As Christmas is coming, I think back to the first Christmas and the events that surrounded it. We often times think about just the final climax in the manger when Jesus Christ was born, shepherds came and herald angels were singing. I think though, because we are in the Advent season, I want to spend the next month thinking about what the events that transpired before Jesus’ birth foreshadow about the earth shattering changes that were about to take place. I actually believe that Advent teaches incredibly important messages to speak to our culture in 21st-century America.
I want to start with the importance of lineage. As you know, the book of Matthew begins with a genealogy of Jesus Christ that most of us skip over when we read Matthew if we are being honest. Although some people dispute whether or not this is a complete genealogy or more of a highlight reel if you will of Jesus’ ancestors, I’m not going to debate that topic today. The significance of this genealogy is that it traces a direct line from Abraham to Jesus.
As you will recall, Abraham’s promise in Genesis 17:16 speaks to the fact that Sarah will be the, “mother of nations; kings of peoples will come from her.” Isaac was Sarah’s only son, and his descendants became the nation of Israel, so the idea of multiple nations coming from Sarah does not really make sense. This passage is clearly referring to multiple people and nations coming from Sarah’s initial motherhood of one son. That is what caused David Platt to conclude in his commentary on Matthew, “Speaking of Abraham's line again in these verses, God says that God's kingdom will one day expand to all people groups.”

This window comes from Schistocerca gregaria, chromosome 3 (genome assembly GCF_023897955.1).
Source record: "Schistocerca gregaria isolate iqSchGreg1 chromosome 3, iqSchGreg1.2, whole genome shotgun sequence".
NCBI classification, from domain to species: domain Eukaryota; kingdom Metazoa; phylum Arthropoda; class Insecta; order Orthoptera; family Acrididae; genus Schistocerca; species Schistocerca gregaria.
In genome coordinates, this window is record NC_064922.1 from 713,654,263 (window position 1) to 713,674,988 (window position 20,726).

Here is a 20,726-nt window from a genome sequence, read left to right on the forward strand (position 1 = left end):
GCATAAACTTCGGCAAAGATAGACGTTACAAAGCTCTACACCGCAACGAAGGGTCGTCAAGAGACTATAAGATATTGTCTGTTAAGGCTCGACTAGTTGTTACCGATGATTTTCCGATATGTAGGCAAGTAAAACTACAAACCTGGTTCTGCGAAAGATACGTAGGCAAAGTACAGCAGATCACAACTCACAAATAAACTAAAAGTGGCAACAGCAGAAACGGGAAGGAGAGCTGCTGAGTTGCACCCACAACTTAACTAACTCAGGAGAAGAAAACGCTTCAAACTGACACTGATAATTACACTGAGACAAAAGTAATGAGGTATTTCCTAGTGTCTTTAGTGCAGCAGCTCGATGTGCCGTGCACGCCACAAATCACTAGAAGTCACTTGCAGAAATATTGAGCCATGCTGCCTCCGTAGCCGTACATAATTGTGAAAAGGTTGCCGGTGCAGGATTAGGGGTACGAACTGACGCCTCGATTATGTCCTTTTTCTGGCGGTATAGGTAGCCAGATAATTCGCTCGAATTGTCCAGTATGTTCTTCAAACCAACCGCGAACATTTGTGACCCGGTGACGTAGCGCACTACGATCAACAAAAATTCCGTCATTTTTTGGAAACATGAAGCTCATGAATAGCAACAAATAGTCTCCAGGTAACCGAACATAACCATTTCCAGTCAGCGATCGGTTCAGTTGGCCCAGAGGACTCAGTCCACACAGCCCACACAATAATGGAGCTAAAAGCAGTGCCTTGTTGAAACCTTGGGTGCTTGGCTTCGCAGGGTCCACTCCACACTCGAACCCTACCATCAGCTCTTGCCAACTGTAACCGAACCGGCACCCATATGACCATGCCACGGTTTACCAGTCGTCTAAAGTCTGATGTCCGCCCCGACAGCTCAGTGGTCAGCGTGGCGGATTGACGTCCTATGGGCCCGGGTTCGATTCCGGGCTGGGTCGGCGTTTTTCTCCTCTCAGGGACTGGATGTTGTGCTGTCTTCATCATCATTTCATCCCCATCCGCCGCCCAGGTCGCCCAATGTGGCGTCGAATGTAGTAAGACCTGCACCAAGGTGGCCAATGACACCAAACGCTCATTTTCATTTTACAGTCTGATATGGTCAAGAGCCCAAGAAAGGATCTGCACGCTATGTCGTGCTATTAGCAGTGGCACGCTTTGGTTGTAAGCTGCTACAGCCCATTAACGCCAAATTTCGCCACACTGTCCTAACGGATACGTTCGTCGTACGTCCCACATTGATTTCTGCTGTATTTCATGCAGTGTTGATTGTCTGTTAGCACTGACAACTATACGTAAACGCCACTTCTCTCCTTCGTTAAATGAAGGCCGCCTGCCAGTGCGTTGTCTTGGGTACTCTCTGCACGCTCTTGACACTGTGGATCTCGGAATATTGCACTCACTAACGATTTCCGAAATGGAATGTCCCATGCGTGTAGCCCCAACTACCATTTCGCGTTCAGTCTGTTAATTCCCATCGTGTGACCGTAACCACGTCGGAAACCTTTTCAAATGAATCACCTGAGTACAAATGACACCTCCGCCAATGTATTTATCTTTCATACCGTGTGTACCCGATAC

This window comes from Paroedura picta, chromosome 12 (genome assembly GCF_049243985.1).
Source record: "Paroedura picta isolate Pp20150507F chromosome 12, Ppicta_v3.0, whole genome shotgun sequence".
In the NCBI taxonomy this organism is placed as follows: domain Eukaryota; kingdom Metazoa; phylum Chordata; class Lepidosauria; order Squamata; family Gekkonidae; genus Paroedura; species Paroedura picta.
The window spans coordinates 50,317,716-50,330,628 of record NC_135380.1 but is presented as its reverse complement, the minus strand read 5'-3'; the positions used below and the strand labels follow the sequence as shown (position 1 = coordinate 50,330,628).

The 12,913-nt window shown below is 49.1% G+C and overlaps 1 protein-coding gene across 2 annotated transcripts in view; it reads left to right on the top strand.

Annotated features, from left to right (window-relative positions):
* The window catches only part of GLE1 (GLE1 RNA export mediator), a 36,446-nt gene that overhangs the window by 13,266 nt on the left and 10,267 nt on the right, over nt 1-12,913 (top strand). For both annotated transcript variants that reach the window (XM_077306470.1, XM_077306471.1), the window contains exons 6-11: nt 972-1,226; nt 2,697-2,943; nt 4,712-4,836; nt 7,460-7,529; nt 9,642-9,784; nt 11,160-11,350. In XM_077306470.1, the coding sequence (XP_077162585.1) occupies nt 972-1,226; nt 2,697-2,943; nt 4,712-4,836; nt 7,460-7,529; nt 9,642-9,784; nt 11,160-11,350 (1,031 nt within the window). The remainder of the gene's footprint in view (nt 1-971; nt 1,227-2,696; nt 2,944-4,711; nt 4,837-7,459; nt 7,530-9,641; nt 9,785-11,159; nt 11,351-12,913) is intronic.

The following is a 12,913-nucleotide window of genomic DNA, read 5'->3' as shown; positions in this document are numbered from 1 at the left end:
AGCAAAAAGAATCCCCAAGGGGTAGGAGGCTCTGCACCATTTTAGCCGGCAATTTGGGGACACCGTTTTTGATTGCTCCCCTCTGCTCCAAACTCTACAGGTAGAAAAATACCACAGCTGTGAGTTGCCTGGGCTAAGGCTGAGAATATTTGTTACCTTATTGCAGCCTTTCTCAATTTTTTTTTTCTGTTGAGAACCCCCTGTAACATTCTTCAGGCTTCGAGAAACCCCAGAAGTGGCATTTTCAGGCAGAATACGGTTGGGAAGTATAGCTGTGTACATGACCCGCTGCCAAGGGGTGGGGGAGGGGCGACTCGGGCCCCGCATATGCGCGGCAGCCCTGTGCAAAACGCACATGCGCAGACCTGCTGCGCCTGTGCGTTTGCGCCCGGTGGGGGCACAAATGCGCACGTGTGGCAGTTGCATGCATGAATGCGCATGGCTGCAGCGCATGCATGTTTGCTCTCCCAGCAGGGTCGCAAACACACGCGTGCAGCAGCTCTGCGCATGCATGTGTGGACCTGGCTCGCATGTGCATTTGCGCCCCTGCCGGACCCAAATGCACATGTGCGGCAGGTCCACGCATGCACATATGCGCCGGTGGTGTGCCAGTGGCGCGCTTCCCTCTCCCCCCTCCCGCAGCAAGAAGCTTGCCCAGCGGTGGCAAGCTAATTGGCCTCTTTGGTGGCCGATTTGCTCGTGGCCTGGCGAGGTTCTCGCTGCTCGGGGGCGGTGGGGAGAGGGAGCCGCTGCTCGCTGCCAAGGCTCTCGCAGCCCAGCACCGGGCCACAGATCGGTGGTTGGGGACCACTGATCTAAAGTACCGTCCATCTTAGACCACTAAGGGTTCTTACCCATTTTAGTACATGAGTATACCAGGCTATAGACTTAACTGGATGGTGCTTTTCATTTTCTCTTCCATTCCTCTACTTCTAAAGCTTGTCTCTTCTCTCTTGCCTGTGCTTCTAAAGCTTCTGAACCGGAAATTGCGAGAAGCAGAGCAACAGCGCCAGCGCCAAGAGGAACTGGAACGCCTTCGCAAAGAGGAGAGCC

Coming back to the person of Jesus Christ then, this was not a random time and place for His arrival. Jesus was not born into the line of Abraham because God wasn’t really sure where to put Him. He was the one who fulfilled the prophecy from way back in Genesis.
We live in a culture that, perhaps more than any other in history, desires progress. Every generation has had this impulse, but our culture seems different in the sense that it is not nearly enough to move ahead to something different. It is not enough to start listening to rock and roll music and grow our hair long to form our own generational identity. Today, we want to not only create our own identity but simultaneously stigmatize anything that came before us as wrong. It is not a matter of making something obsolete but rather destroying the tradition from the foundation. We’re not only rebelling against something, but we are actively trying to destroy that which we are rebelling against.
Clearly, Matthew did not have that type of attitude towards tradition, and that different attitude makes all the difference in the world. Tradition matters because it was a tradition that God had established. Jesus was going to descend from the line of Abraham because that is what He promised. Just like a lot of other facts about the world that we see laid out in the Scripture, God tells us certain things are right while others are wrong. Some things are going to lead to good outcomes while others are not. Those traditions are important as well despite the fact that our culture wants to demolish them.
 David Platt, Exalting Jesus in Matthew (Christ-Centered Exposition Commentary) (Nashville: B&H Publishing Group, 2013), Kindle Locations 236-237, Kindle Edition.